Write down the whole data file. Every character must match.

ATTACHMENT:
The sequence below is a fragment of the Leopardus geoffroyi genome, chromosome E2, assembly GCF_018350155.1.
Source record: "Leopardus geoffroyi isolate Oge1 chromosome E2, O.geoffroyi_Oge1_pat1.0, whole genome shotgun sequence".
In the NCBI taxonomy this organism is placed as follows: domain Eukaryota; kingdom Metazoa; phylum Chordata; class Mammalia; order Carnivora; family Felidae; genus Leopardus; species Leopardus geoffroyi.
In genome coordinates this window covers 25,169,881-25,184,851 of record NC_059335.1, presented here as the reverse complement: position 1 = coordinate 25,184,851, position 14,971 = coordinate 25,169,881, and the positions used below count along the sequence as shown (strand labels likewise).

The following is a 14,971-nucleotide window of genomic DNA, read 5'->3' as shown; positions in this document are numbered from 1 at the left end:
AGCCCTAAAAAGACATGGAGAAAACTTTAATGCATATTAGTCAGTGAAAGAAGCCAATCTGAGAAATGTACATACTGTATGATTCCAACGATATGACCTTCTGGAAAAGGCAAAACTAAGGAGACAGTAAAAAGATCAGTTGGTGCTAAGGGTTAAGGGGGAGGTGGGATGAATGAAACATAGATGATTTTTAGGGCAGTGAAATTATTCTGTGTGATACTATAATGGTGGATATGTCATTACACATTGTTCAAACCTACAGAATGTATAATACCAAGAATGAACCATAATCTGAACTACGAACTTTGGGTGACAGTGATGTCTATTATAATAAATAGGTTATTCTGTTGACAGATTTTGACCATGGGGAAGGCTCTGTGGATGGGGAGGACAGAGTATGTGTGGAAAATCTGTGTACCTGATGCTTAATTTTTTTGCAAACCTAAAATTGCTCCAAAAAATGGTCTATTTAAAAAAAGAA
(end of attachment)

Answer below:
The sequence below is a fragment of the Leopardus geoffroyi genome, chromosome E2, assembly GCF_018350155.1.
Source record: "Leopardus geoffroyi isolate Oge1 chromosome E2, O.geoffroyi_Oge1_pat1.0, whole genome shotgun sequence".
In the NCBI taxonomy this organism is placed as follows: domain Eukaryota; kingdom Metazoa; phylum Chordata; class Mammalia; order Carnivora; family Felidae; genus Leopardus; species Leopardus geoffroyi.
In genome coordinates this window covers 25,169,881-25,184,851 of record NC_059335.1, presented here as the reverse complement: position 1 = coordinate 25,184,851, position 14,971 = coordinate 25,169,881, and the positions used below count along the sequence as shown (strand labels likewise).

The following is a 14,971-nucleotide window of genomic DNA, read 5'->3' as shown; positions in this document are numbered from 1 at the left end:
AGCCCTAAAAAGACATGGAGAAAACTTTAATGCATATTAGTCAGTGAAAGAAGCCAATCTGAGAAATGTACATACTGTATGATTCCAACGATATGACCTTCTGGAAAAGGCAAAACTAAGGAGACAGTAAAAAGATCAGTTGGTGCTAAGGGTTAAGGGGGAGGTGGGATGAATGAAACATAGATGATTTTTAGGGCAGTGAAATTATTCTGTGTGATACTATAATGGTGGATATGTCATTACACATTGTTCAAACCTACAGAATGTATAATACCAAGAATGAACCATAATCTGAACTACGAACTTTGGGTGACAGTGATGTCTATTATAATAAATAGGTTATTCTGTTGACAGATTTTGACCATGGGGAAGGCTCTGTGGATGGGGAGGACAGAGTATGTGTGGAAAATCTGTGTACCTGATGCTTAATTTTTTTGCAAACCTAAAATTGCTCCAAAAAATGGTCTATTTAAAAAAAGAA